"The distance does make a difference, but because they are here all the time it's easier. I can be independent and do what I want to do. If I was at home, I wouldn't have that independence."
The unbroken bond has allowed Boogaard to reach her athletic potential, according to Shoji. She has made a successful transition from the "Kim (Willoughby)/Lily (Kahumoku) Era" to this drastically different bunch that has been so startling the past two seasons. The Rainbow Wahine are 109-11 in the "Susie/Ashley (Watanabe) Era."
Boogaard has been in the center of it all, literally, with her passing the most prized part of her game. She rarely leaves the floor and, in a testament to her work ethic, often looks fresher in the fifth game than the first.
Ironically, Shoji says few outside the team will realize how valuable Boogaard is until she leaves. She is the only player capable of passing in all six rotations and has seemlessly made what can be an awkward move, from left-side hitter to right.
She probably plays more roles than any Rainbow on the floor, but her soft-spoken personality and rapt attention to the detailed parts of the game only noticed if they are botched, usually keep her under the radar. And, Boogaard's best quality might be that she is a steadying influence on a team that can be desperately in need of steadying.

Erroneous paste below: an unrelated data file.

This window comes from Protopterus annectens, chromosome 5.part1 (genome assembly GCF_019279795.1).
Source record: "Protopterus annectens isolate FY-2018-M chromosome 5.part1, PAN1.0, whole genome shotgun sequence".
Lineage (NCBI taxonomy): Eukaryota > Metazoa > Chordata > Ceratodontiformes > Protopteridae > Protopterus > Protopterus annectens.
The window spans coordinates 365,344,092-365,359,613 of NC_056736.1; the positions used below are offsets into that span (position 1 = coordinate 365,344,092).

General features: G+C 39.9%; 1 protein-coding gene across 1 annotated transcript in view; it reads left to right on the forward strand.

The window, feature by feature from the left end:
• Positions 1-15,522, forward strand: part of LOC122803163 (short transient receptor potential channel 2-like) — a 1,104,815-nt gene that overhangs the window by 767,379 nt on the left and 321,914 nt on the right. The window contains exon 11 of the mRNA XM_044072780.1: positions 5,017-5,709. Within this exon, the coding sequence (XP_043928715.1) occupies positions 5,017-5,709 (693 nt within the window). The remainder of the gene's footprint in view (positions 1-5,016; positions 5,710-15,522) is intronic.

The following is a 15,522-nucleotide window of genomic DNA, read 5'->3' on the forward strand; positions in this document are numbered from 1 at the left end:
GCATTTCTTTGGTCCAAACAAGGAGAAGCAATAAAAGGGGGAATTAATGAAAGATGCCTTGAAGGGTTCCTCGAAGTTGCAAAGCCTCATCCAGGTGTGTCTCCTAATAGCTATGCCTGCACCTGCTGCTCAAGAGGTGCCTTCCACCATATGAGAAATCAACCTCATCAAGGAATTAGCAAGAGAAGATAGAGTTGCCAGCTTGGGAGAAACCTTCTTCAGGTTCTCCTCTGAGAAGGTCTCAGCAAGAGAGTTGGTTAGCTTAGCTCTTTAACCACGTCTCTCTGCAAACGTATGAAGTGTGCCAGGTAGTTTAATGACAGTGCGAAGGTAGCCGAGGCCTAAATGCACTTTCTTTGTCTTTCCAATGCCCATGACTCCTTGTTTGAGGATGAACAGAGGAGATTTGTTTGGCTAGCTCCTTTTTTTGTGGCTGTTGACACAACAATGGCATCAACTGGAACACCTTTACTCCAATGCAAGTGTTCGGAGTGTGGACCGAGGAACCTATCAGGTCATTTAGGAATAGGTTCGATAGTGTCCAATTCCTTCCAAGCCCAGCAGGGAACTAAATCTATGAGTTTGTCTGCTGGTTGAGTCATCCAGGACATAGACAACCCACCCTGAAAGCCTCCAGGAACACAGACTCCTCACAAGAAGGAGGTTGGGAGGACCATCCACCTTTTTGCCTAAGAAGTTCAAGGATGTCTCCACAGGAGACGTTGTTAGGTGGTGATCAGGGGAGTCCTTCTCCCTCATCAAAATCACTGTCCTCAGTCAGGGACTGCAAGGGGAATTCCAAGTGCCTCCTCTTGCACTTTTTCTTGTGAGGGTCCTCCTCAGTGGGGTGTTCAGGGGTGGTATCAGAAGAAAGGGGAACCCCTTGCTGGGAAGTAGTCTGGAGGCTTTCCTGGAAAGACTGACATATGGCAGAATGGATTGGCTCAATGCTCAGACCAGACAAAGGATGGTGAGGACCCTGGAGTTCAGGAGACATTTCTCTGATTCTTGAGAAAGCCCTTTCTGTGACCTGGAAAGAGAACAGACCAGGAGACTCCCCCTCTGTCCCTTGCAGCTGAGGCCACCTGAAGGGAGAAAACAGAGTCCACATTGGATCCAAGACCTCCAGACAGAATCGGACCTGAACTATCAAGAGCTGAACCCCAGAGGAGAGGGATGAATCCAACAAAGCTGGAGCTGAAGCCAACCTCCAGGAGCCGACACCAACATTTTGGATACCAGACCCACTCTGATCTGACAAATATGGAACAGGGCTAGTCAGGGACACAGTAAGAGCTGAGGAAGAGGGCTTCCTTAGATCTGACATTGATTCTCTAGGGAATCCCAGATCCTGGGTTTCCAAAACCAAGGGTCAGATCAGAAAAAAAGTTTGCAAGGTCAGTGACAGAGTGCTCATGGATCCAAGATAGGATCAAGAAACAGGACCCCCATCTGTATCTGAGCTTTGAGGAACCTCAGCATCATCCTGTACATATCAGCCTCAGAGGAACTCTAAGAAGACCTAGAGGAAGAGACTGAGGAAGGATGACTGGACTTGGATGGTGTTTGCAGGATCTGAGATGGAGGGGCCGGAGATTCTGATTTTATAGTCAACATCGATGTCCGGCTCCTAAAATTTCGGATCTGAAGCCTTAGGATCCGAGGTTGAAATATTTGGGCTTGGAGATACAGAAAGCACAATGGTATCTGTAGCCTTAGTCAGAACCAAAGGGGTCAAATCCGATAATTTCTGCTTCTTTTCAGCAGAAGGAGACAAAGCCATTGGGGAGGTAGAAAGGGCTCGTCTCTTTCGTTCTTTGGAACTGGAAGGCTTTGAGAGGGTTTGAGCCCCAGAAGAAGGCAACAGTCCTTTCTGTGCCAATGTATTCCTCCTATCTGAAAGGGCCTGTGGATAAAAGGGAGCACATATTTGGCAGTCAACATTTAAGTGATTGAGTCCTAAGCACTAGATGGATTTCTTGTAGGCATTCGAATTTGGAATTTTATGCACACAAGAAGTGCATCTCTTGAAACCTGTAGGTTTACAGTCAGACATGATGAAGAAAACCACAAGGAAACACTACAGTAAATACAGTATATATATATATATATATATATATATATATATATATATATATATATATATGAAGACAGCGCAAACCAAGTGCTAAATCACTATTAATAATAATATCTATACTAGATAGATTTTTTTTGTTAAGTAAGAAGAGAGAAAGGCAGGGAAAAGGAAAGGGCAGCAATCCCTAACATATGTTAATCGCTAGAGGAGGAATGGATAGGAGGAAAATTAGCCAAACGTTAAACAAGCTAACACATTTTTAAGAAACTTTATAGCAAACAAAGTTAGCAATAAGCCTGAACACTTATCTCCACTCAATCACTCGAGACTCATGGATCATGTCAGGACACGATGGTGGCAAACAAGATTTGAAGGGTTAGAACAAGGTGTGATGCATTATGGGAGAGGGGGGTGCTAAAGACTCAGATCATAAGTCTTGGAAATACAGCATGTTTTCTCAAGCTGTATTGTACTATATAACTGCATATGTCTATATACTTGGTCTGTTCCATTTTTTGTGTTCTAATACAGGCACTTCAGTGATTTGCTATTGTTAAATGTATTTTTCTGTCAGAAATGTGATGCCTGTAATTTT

"People don't appreciate the stuff she does for the team," Shoji said. "She's hitting 20 percent and that's not a great number, but she does so much more for our team that people don't appreciate. People who know our team and appreciate other parts of the game understand what she gives us."
Her father is, without question, her biggest fan and most severe critic. "She hears me in the crowd and gets kinda irritated," John said. "That's just the way the deal goes. ... I'm so thrilled she's achieved what she's been able to achieve."
Boogaard describes her mother, without hesitation, as the most inspirational person in her life. When she plays her final home match next month, her parents will bring along 48 of their closest friends and family.
It will be the end of a memorable long-distance era the Boogaards never imagined four years ago. While Susie was zoning in on UH, her sister was struggling with the separation early in her volleyball career at UC Santa Barbara, less than 2 hours from the Boogaard home. She ultimately had a successful career at Biola, but it brought up a crucial question when Susie was packing her bags.
"I said, 'Susie, when you miss us in Hawai'i, what do you want me to say?' " Susan recalled. "She said, 'Don't let me come home, no matter what.'
"She went through some homesickness, but I never saw the tears. I'd drop her off at the airport and it would be very, very difficult leaving my baby, but it got easier and now she's made a nice life out there. To a mom, that's what matters. It was very hard. I didn't want my baby to go so far, but we never told her that. And it's been great, a fairy tale story."
Reach Ann Miller at email@example.com.